In the light of the state of the western economy today, there must be countless looking for a better life, I would think.
It simply about the hook-up.
I will also try the Dutch, Italian, Irish, French and German W116 forums.

Needless to say that I am beginning to feel quite worried now, with 3 cars, a container full of new parts, and no mechanic.

floyd111

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Re: 280" Concourse; Diary of a layman
« Reply #35 on: 19 April 2015, 01:52 AM »
The brick wall remains. Even  though my cars have all been towed to the new facility, (under the same owners and mechanics), and now stand indoors, with a bridge reserved for them, I still have no mechanic.
Been digging in France a bit more, but nothing remotely certain for now.

In the meantime I am in love with a Citroen CX 25 Prestige...
May pick one up here  that is on offer, to numb the frustration a bit.
The bridal day is yet far away.

oversize

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Re: 280" Concourse; Diary of a layman
« Reply #36 on: 20 April 2015, 05:30 AM »
What can you do yourself?  Find a local specialist in each field and just move the car/s from one to the next....  It's almost impossible to find one person who can do everything well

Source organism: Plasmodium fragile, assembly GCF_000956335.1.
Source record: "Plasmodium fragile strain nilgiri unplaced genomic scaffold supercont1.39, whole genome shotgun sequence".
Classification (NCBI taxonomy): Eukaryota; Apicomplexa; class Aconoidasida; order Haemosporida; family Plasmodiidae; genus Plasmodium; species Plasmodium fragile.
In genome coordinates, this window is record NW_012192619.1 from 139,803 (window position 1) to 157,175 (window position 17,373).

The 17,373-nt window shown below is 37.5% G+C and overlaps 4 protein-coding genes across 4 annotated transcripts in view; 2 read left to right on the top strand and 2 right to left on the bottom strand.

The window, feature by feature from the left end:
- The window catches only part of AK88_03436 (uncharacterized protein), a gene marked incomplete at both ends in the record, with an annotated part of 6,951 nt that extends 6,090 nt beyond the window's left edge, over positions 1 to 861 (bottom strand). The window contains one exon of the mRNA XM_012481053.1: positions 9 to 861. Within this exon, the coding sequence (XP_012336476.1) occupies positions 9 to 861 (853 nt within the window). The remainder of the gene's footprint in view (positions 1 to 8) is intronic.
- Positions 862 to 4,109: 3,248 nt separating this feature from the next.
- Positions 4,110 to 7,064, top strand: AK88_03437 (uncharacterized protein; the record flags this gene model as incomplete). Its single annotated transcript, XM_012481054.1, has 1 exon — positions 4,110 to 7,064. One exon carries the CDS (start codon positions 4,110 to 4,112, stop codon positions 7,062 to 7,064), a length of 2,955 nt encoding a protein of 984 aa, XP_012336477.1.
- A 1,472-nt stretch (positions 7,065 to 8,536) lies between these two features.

1979 6.9 #5541 (Red Bull)
1978 6.9 #4248 (Skye)
1979 6.9 #3686 (Moby Dick)
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floyd111

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Re: 280" Concourse; Diary of a layman
« Reply #37 on: 20 April 2015, 09:13 AM »
Yes, I know.
Problem is that I already did that.
I only need someone that can take the car apart.. without a crowbar.
That's a pretty low threshold, not?
None can be found.

floyd111

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Re: 280" Concourse; Diary of a layman
« Reply #38 on: 24 April 2015, 06:54 PM »
Here's a pic I found from the first week I started, the first W116 I bought.. Broke down 30 minutes after I bought it.

floyd111

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Re: 280" Concourse; Diary of a layman
« Reply #39 on: 24 April 2015, 07:11 PM »
This is the third one I bought..Imported from Holland for parts.. I'll save you from having to see the many, many hidden holes in the chassis.. But: a mint Parchment interior and a 280se D-jet engine with a Dutch MOT.

floyd111

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Re: 280" Concourse; Diary of a layman
« Reply #40 on: 24 April 2015, 07:22 PM »
The second one I bought is so ugly, I never bothered to take pics.
Imagine a once-Maroon-colored W116, in the Iraqi desert, parked in the bleaching sun for 40 years, with local kids having tossed a grenade in it at some point in time.
That leaves nothing to be re-used, except for the chassis, that is virtually rust-free.